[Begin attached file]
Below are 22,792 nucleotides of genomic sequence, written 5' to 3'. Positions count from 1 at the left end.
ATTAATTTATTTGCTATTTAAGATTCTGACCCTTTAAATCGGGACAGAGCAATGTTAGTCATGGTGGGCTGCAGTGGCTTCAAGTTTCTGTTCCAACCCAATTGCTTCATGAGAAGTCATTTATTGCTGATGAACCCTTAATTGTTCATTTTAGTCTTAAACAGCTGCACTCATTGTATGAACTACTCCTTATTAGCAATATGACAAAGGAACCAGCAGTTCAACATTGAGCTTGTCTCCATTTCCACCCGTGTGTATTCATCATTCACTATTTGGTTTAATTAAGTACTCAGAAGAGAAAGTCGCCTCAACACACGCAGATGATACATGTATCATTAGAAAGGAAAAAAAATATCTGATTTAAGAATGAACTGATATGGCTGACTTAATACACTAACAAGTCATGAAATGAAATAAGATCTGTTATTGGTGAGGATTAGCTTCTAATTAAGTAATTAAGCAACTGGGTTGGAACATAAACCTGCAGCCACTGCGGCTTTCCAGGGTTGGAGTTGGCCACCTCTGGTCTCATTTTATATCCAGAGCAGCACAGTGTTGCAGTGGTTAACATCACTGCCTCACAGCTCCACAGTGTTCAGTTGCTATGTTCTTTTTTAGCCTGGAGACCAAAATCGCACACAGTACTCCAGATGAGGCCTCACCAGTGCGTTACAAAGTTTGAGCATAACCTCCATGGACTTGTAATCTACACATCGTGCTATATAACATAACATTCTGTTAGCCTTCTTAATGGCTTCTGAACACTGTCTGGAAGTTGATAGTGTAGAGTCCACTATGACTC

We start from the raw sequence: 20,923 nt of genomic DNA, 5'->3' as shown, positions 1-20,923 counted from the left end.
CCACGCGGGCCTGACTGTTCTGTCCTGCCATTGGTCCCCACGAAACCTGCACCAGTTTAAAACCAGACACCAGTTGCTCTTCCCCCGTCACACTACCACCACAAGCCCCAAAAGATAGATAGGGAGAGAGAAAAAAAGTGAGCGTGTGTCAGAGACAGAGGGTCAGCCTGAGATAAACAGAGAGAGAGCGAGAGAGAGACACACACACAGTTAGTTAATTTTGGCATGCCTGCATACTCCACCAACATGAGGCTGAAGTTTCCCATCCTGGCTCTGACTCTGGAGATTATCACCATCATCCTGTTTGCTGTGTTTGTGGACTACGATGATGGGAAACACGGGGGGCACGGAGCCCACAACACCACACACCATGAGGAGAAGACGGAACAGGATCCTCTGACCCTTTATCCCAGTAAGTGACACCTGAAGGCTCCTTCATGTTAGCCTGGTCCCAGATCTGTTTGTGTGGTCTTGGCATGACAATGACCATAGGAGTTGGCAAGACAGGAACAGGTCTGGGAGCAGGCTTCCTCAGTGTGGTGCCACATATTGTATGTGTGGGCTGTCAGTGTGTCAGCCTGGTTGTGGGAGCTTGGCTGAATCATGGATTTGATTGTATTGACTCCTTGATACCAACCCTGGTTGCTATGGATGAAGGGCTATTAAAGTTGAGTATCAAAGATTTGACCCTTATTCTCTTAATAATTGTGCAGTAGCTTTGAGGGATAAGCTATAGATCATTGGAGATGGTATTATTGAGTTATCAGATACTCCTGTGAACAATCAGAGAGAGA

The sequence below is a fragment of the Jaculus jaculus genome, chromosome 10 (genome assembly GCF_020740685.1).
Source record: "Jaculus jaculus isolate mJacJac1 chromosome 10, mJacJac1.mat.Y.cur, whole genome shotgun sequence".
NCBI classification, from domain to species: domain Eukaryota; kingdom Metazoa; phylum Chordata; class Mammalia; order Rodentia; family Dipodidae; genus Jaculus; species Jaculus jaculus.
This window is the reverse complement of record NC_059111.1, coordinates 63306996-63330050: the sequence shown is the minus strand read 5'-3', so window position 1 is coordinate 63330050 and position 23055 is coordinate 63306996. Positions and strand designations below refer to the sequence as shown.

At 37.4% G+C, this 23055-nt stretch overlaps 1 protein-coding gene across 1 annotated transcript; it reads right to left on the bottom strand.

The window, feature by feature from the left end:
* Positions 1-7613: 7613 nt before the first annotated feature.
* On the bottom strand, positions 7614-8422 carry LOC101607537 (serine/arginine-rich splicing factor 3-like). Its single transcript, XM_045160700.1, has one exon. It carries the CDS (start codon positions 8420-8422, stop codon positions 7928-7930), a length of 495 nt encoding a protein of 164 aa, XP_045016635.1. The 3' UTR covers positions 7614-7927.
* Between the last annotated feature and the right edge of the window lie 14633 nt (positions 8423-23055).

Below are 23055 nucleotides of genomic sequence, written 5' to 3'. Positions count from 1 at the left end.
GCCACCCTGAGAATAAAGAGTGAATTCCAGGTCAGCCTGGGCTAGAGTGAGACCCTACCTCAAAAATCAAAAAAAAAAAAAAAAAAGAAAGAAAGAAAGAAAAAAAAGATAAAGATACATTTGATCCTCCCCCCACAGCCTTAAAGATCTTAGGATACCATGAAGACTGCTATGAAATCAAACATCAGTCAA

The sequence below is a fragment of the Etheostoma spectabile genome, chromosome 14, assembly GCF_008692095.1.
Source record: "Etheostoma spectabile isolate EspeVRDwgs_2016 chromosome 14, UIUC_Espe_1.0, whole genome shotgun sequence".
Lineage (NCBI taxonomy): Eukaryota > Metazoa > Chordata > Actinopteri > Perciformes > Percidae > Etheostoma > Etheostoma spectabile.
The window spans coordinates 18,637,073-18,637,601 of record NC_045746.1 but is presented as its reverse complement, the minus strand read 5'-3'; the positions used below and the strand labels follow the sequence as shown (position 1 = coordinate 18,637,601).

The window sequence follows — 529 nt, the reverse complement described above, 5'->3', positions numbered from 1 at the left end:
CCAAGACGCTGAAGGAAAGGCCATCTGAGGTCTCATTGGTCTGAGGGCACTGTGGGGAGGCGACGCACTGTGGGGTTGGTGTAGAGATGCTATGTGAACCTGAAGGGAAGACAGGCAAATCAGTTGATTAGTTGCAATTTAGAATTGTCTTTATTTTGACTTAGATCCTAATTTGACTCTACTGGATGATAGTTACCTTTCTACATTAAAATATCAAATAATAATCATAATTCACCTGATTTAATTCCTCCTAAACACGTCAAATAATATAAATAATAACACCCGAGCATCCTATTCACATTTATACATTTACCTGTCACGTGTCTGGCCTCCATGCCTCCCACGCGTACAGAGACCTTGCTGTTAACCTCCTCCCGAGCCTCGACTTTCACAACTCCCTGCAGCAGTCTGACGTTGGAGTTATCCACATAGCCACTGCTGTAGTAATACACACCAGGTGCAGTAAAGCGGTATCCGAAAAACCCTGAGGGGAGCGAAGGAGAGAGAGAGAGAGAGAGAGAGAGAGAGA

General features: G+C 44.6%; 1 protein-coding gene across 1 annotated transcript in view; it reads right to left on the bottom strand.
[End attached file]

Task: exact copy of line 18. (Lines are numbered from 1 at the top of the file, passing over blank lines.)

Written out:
Lineage (NCBI taxonomy): Eukaryota > Metazoa > Chordata > Actinopteri > Perciformes > Percidae > Etheostoma > Etheostoma spectabile.